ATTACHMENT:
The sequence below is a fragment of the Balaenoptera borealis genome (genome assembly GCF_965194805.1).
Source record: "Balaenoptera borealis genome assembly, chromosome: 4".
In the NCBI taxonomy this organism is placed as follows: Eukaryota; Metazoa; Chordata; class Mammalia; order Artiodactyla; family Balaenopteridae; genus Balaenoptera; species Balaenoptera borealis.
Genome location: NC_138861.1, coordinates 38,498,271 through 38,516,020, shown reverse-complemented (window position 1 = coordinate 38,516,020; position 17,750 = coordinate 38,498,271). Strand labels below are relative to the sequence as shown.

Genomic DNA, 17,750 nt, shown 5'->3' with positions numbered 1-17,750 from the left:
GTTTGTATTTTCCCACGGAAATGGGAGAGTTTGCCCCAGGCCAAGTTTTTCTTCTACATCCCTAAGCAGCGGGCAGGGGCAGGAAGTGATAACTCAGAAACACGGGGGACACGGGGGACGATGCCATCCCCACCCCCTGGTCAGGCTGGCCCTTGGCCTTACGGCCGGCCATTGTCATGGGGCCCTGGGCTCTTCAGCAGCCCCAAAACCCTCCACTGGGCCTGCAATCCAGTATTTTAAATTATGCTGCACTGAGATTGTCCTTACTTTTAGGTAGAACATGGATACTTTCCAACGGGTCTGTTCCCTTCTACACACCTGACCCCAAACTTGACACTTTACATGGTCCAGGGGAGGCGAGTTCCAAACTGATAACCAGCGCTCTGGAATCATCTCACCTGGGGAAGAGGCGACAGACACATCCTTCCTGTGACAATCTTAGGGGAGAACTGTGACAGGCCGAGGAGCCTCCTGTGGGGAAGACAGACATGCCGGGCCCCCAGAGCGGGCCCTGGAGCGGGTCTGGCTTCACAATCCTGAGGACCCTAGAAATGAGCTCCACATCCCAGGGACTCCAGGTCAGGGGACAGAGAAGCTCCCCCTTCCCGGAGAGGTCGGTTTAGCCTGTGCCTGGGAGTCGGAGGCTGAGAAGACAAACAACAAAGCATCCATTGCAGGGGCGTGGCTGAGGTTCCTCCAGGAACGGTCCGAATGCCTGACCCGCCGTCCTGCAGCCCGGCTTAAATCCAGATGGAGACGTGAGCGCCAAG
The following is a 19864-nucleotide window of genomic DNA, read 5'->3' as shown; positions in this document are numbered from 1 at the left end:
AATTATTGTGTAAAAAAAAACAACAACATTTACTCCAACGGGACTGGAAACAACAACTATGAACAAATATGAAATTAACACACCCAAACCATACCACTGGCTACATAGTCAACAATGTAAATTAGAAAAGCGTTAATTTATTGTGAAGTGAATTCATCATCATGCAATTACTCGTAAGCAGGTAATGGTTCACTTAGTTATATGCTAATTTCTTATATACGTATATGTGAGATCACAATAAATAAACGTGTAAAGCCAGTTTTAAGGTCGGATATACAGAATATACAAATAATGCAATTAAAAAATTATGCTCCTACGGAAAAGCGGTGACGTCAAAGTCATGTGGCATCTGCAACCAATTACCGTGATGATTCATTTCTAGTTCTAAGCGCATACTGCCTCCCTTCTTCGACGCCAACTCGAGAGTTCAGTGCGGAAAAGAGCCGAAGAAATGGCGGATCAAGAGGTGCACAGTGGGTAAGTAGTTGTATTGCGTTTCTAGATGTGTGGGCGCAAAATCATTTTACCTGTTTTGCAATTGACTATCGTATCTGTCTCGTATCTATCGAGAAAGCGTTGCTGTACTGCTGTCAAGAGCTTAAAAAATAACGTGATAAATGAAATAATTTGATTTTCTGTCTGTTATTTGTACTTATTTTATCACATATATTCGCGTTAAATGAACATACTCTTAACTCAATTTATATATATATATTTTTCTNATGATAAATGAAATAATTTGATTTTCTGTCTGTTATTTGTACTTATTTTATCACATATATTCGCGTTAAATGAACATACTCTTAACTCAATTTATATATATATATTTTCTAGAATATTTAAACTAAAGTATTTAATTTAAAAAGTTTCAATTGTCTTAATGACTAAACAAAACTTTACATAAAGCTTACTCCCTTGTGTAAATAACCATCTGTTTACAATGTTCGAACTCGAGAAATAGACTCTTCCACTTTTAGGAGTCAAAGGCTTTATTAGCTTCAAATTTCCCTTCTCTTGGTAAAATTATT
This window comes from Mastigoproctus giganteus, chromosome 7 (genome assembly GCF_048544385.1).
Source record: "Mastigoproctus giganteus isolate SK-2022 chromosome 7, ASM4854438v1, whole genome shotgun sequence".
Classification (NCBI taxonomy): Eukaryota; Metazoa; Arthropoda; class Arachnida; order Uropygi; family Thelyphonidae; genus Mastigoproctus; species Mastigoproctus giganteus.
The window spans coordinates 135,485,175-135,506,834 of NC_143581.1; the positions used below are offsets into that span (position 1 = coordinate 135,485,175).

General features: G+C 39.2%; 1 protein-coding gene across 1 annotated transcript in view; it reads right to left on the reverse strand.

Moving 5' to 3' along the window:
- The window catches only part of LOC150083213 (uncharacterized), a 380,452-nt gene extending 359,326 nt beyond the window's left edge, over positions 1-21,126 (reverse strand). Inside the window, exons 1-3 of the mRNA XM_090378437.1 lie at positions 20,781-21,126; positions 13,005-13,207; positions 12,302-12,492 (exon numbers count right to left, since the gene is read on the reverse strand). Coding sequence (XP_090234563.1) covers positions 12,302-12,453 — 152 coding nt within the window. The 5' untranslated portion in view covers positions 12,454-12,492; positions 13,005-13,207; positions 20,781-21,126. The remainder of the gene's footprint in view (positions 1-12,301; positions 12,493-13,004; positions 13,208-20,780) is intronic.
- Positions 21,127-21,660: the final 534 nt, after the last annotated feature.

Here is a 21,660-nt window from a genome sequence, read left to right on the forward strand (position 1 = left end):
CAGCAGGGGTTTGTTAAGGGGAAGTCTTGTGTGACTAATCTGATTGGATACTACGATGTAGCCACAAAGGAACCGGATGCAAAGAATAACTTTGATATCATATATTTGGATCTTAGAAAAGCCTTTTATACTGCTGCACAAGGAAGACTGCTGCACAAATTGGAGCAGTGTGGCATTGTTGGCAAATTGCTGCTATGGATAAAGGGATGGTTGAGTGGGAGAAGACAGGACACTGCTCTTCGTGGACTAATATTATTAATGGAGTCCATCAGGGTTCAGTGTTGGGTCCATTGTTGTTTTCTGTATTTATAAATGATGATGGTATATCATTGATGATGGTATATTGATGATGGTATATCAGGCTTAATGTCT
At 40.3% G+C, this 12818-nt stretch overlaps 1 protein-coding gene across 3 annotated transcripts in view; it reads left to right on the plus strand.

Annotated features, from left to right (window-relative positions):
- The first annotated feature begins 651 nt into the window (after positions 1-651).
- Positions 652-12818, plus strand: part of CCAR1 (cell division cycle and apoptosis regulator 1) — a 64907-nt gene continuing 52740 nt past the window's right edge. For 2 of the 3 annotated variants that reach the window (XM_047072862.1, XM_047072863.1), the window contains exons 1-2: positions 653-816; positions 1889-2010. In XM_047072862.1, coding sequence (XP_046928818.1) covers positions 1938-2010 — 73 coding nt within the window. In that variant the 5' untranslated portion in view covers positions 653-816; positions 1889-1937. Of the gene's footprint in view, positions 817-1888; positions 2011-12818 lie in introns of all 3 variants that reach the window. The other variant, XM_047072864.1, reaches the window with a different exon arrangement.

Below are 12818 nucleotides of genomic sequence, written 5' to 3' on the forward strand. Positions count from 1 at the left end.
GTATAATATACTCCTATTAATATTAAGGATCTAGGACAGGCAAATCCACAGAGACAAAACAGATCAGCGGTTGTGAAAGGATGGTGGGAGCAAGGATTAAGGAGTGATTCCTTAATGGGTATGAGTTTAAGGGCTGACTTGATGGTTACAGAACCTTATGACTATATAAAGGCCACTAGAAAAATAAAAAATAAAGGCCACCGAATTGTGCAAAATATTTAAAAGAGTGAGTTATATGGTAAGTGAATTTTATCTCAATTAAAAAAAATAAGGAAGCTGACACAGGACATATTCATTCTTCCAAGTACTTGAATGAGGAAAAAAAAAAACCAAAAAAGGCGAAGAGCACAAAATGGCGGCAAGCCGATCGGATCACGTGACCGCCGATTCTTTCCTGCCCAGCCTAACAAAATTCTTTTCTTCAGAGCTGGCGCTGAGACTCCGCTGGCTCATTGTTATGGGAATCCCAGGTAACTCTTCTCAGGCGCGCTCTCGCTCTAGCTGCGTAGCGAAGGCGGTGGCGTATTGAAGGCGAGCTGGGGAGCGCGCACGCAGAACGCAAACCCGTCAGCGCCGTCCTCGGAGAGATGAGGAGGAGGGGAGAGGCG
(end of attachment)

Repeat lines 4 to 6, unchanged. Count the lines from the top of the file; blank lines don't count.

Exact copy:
Genome location: NC_138861.1, coordinates 38,498,271 through 38,516,020, shown reverse-complemented (window position 1 = coordinate 38,516,020; position 17,750 = coordinate 38,498,271). Strand labels below are relative to the sequence as shown.

Genomic DNA, 17,750 nt, shown 5'->3' with positions numbered 1-17,750 from the left:
GTTTGTATTTTCCCACGGAAATGGGAGAGTTTGCCCCAGGCCAAGTTTTTCTTCTACATCCCTAAGCAGCGGGCAGGGGCAGGAAGTGATAACTCAGAAACACGGGGGACACGGGGGACGATGCCATCCCCACCCCCTGGTCAGGCTGGCCCTTGGCCTTACGGCCGGCCATTGTCATGGGGCCCTGGGCTCTTCAGCAGCCCCAAAACCCTCCACTGGGCCTGCAATCCAGTATTTTAAATTATGCTGCACTGAGATTGTCCTTACTTTTAGGTAGAACATGGATACTTTCCAACGGGTCTGTTCCCTTCTACACACCTGACCCCAAACTTGACACTTTACATGGTCCAGGGGAGGCGAGTTCCAAACTGATAACCAGCGCTCTGGAATCATCTCACCTGGGGAAGAGGCGACAGACACATCCTTCCTGTGACAATCTTAGGGGAGAACTGTGACAGGCCGAGGAGCCTCCTGTGGGGAAGACAGACATGCCGGGCCCCCAGAGCGGGCCCTGGAGCGGGTCTGGCTTCACAATCCTGAGGACCCTAGAAATGAGCTCCACATCCCAGGGACTCCAGGTCAGGGGACAGAGAAGCTCCCCCTTCCCGGAGAGGTCGGTTTAGCCTGTGCCTGGGAGTCGGAGGCTGAGAAGACAAACAACAAAGCATCCATTGCAGGGGCGTGGCTGAGGTTCCTCCAGGAACGGTCCGAATGCCTGACCCGCCGTCCTGCAGCCCGGCTTAAATCCAGATGGAGACGTGAGCGCCAAG